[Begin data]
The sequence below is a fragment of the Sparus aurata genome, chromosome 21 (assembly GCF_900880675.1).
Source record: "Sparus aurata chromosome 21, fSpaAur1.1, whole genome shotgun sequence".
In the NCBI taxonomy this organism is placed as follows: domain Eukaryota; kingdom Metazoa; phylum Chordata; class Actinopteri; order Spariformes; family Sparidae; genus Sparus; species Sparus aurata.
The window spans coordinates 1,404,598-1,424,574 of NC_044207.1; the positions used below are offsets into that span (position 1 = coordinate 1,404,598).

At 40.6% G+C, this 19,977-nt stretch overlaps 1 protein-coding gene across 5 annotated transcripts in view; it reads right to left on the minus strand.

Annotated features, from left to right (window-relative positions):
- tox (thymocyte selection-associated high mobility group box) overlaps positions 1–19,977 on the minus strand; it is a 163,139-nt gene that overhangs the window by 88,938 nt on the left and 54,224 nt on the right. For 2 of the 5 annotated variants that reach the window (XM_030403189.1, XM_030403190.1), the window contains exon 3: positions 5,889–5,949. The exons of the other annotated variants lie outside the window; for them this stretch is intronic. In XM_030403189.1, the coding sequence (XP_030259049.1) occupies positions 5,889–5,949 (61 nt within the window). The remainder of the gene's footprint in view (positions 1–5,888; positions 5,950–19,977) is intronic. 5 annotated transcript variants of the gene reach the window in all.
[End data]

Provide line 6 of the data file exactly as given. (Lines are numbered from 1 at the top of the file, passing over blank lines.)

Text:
Annotated features, from left to right (window-relative positions):